RENEE MONTAGNE, HOST:
Human rights groups cheered the Obama administration's recent decision to send 100 military advisers ready for combat to several countries in Africa. Their mission: Help take Joseph Kony off the battlefield. Kony is the infamous leader of the Lord's Resistance Army, a militant group that's terrorized Uganda and surrounding nation's for decades.
Advocacy groups, usually wary of military intervention, say this is a case where it's needed. But others are worried that children abducted by Kony's army and forced to fight could suffer again as the hunt for Kony heats up. NPR's Michele Kelemen reports.
MICHELE KELEMEN, BYLINE: As President Obama put together his plan to help African countries track down Joseph Kony, young activists were coming together with an innovative way to focus attention on the conflict.
UNIDENTIFIED MAN: This site was created to collect and publish data on the Lord's Resistance Army or LRA, a terrorist organization in central Africa responsible for the continent's longest running armed conflict.
KELEMEN: This is LRA tracking site is a joint project of San Diego-based Invisible Children and an advocacy group here in Washington called Resolve, run by Michael Poffenberger.
MICHAEL POFFENBERGER: You can see video interviews with these people that we and our partners have filmed out on the ground, so that it's not just a bunch of icons on a map. It's actually the stories of those people who are being most impacted.
KELEMEN: He clicks on one spot in a remote part of eastern Congo.
POFFENBERGER: This community has been hit three or four times just within the past year.
KELEMEN: Six children and one woman who were abducted there in March, the activists say, and have not been heard from since.
The LRA is notorious for using child soldiers and that's one reason this issue has drawn so much interest from young Americans, including 28-year-old Poffenberger who went to Uganda first when he was a student at Notre Dame University.
Ben Keesey, who runs Invisible Children, says he was inspired by three of his friends who went to Uganda to make a film and happened upon terrible scenes.
BEN KEESEY: On one night in March of 2003, our founders - when they were in northern Uganda - saw the phenomenon called night commuting, where children out of fear of abduction left their home and slept in downtown city centers. And I think that day kind of changed all of our lives.
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KELEMEN: With their documentaries and slick online video campaigns, Invisible Children has built up a grassroots movement in the U.S. demanding more focus on Joseph Kony and the LRA. They welcomed President Obama's offer of a hundred Special Forces to help.
But the military campaign worries Erin Baines, an assistant professor at the Liu Institute for Global Issues at the University of British Columbia.
PROFESSOR ERIN BAINES: A large proportion of the LRA itself are children who have been abducted form their homes, so they are the front line of many of these battles. And they're the first to be killed because they have the least knowledge of how to hide and protect themselves.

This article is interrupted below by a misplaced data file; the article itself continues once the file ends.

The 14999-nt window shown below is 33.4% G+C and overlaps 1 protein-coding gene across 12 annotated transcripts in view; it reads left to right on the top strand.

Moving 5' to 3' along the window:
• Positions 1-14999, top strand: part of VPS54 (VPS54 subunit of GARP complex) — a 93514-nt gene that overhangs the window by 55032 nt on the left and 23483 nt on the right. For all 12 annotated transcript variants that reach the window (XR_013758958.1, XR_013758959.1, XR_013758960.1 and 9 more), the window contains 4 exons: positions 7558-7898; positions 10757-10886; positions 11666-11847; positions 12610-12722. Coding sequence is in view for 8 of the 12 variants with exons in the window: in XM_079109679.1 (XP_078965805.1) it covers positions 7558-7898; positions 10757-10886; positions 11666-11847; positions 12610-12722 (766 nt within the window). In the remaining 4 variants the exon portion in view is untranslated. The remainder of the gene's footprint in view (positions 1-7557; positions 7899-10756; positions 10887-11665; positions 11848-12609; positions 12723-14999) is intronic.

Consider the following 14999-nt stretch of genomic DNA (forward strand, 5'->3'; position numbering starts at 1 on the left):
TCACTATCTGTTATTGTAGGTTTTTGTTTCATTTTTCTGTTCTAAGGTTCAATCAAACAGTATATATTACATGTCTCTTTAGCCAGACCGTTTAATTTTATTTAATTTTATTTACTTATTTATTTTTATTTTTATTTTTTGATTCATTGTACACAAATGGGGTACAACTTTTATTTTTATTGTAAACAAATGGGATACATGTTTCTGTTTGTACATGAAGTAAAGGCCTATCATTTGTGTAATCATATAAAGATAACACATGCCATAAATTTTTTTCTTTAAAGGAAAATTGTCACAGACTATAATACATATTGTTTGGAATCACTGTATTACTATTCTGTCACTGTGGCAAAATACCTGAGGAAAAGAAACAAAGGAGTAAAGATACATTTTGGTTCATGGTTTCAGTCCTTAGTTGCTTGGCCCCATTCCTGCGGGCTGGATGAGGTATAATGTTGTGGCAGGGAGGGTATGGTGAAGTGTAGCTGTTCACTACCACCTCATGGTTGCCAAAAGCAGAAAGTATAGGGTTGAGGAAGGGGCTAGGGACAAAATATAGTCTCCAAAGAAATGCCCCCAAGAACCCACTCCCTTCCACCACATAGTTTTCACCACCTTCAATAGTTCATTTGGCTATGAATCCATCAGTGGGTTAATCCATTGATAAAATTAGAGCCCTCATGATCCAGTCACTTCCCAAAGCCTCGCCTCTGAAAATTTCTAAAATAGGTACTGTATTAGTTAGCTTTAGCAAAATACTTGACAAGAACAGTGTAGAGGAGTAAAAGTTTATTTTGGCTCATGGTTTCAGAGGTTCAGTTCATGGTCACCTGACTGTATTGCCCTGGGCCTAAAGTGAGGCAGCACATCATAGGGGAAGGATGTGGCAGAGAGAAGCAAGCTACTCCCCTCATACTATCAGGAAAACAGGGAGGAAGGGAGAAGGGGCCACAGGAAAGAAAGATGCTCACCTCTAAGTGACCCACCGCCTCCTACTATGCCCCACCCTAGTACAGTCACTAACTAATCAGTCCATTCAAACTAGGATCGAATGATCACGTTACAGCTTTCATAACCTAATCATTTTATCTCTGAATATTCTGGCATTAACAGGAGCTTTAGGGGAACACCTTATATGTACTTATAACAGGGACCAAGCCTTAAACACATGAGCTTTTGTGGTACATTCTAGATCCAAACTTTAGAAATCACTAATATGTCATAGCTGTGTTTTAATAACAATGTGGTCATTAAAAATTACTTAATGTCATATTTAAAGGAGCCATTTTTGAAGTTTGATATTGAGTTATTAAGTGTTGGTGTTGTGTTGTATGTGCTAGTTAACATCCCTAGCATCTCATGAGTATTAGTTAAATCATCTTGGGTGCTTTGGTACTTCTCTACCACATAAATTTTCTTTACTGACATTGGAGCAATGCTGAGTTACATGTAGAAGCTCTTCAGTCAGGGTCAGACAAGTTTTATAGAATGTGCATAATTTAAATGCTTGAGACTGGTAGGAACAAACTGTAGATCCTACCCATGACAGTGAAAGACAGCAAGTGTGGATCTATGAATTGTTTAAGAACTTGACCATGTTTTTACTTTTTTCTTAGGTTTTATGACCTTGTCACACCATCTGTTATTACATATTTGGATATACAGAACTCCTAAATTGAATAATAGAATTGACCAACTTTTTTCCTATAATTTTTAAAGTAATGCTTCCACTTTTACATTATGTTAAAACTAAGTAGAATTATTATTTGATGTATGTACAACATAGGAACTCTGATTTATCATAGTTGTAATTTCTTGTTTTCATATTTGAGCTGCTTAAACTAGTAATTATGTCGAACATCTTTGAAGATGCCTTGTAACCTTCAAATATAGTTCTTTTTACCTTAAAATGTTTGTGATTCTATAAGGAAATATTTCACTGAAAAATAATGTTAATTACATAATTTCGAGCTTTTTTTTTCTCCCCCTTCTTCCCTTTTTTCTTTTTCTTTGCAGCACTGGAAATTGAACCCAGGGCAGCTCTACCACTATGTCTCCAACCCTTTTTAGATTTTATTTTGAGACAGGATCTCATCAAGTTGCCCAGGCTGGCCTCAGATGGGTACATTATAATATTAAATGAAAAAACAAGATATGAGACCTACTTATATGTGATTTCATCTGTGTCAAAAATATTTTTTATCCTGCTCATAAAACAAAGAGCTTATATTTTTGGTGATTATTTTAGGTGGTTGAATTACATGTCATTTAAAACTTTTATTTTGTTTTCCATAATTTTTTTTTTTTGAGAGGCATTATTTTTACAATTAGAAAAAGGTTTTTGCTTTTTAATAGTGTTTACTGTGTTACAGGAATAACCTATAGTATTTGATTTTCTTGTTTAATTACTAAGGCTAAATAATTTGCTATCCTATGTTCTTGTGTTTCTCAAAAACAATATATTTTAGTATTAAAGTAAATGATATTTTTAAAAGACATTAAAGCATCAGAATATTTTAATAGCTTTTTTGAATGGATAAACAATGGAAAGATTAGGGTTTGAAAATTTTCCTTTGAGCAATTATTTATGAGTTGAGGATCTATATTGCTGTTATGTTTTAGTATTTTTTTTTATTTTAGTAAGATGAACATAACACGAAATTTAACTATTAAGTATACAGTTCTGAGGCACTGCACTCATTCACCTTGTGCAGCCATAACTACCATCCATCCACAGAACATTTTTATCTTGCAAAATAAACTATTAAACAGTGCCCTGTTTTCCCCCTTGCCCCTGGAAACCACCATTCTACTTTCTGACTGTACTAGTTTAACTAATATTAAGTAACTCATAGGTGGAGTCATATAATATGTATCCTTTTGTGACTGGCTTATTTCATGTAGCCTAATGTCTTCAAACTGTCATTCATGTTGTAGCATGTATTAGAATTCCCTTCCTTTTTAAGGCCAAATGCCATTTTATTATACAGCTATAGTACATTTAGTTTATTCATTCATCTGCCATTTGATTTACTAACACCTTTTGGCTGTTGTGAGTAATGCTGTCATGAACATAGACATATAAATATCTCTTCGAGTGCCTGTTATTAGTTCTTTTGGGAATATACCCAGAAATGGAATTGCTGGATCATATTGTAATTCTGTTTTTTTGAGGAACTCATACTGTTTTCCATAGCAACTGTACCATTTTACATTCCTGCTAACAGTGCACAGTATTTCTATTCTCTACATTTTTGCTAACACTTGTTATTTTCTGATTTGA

KELEMEN: She has interviewed many former LRA victims, including a woman named Grace.
BAINES: And the stories that she tells or that other women tell are horrific stories of being in a battlefield; the exhaustion, the hunger, the thirst, the constant state of fear. And some of the horrible memories women have of their children being shot while in their arms and they have nothing they can do. They don't have a moment to mourn. They have to just put the baby down and keep going.
KELEMEN: This is something that also worries Michael Poffenberger of Resolve.
POFFENBERGER: Its really one of the most sadistic components of Kony's strategy. He purposefully puts, you know, abducted children in-between himself and anybody who's trying to pursue him.
KELEMEN: Poffenberger acknowledges there are no easy answers to this problem. But he hopes that with more U.S. involvement, the militaries in the region will be more sensitive to this. He'd also like to see the U.S. do more to improve communications in the region, so that family members can use radio frequencies to try to get messages to their abducted children and help them escape.
Keesey, of Invisible Children, says his organization is working on a rehabilitation center for former child soldiers.
KEESEY: If and when this comes to an end, first and foremost, you know, there's a lot of rehabilitation and development work that needs to happen. And we are committed to that. You know, when the guns fall silent that's the beginning of when you have a chance for peace.
KELEMEN: Asked what's next for Invisible Children, he says there are a lot of conflicts that need attention and a committed and passionate group to help shine a spotlight.
Michele Kelemen, NPR News, Washington.
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